Pinhole camera: We used the Iphone case box and made a hole. We covered the inside of the camera with black paper so it wouldn’t be exposed to light. We put tape over it so it could be our viewing screen. We then made our camera ‘light-tight’ so we covered it with aluminum foil. Then we flipped the paper when we were ready to take a picture so the photo light can be exposed.
Storytelling: We did a shoot using 5 polaroids to tell a story. Each image was different meaning it consisted of different poses but when looked as at a whole, the images told a story. Our first image was of a girl standing over a bush of flowers and thinking to herself whether or not she should pluck it. The second image shows the girl plucking the flower. In the 3rd image she started plucking the petals off the flower. In 4th image she is staring at the petals that fell on the ground and the last image shows the girl stepping on the petals. Together these images told the story of a girl who decided to play the “he loves me, he loves me not” game but in the end she realized that she didn’t need the love of someone else because she loves herself.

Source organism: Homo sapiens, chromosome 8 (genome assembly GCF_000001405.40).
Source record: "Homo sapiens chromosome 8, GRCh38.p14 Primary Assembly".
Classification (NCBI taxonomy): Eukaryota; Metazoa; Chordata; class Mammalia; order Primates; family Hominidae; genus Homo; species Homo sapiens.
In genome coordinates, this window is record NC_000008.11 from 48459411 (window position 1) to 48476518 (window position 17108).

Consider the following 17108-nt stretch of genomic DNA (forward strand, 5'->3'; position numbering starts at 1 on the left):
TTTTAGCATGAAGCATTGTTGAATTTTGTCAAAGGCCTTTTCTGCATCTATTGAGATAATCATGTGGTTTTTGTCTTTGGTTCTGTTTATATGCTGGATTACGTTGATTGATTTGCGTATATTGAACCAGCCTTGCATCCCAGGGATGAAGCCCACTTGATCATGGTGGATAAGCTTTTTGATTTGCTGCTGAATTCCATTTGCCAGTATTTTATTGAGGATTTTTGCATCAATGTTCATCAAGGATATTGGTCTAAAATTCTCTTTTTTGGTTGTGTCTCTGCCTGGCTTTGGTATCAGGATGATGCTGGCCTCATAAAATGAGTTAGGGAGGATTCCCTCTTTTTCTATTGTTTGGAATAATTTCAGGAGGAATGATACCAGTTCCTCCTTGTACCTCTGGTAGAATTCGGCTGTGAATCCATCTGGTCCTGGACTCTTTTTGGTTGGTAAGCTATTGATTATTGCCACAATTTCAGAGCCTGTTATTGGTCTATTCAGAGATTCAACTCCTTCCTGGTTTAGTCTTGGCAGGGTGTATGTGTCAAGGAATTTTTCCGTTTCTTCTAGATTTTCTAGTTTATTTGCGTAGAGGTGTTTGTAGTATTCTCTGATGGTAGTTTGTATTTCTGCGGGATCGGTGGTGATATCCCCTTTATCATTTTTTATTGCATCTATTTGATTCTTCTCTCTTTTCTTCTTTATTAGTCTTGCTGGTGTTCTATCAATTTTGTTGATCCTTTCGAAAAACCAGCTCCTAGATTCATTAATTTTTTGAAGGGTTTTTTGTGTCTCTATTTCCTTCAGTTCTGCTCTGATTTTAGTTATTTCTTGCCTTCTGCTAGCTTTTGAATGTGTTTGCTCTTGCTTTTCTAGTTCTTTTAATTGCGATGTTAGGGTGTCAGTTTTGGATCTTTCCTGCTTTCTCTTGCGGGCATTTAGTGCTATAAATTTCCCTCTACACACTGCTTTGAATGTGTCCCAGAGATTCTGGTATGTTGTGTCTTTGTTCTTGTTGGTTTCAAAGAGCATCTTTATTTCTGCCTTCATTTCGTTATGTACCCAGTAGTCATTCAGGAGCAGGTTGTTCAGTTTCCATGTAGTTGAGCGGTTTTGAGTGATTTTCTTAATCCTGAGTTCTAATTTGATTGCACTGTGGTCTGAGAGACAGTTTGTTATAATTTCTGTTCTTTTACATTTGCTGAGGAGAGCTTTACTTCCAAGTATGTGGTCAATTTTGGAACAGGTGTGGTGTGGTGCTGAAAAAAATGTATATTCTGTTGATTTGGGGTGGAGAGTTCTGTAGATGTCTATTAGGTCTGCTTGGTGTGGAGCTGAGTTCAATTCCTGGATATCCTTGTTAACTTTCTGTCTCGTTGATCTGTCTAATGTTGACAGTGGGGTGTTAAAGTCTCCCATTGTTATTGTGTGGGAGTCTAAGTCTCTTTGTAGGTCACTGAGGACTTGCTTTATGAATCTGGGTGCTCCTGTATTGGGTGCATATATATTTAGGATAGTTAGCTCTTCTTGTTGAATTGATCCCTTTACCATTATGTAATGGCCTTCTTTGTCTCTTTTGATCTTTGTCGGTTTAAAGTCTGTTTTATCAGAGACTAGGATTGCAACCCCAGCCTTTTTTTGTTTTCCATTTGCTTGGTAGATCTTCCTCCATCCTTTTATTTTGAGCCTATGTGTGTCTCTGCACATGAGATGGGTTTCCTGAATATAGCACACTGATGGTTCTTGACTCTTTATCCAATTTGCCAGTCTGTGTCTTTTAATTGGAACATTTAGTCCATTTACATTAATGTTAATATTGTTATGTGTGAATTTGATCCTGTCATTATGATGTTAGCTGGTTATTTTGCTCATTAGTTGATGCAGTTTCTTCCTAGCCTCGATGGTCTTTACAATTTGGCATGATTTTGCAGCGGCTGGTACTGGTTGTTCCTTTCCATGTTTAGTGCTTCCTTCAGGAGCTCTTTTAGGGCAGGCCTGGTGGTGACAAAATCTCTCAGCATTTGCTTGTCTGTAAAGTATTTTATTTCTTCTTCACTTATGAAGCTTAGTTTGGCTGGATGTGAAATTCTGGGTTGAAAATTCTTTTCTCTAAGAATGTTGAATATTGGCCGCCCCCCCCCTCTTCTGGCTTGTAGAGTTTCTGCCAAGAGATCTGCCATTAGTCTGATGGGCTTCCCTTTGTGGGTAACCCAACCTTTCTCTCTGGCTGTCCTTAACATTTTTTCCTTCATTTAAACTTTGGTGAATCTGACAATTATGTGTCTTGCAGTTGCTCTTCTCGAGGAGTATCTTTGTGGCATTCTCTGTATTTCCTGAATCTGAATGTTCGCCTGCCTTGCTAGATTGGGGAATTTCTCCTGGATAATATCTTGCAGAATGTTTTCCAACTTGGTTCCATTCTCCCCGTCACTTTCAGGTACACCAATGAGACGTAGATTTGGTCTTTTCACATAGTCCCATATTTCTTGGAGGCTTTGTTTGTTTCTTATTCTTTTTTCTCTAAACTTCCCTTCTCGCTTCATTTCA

3-Point lighting: Is when you light your model from different sources in order to control the shadows and balance the contrasts. Key-light shines directly on the model. Back-light creates the rim of light like a halo on the model separating them from the background. Hair-light brings out highlights in the hair
Shutter speed is responsible for creating effects by either freezing action or blurring motion. It is the the exposure time which is the length of time the camera shutter is exposed to light. When the shutter speed is fast it can help to freeze action completely at f/4 @1/1600. When it’s slow moving objects appear blurred along the direction of the motion at f/8 @ 1/50.
Aperture: Is the opening of the lens and is measured in f stops. The larger the hole the more light gets in and the smaller the hole the less the light. The depth of field is that amount of of your shot that will be in focus. With shallow depth of field is when only part of the picture will be in focus and the rest blurry at f/2.8. Deep depth of field is when the entire photo is focused.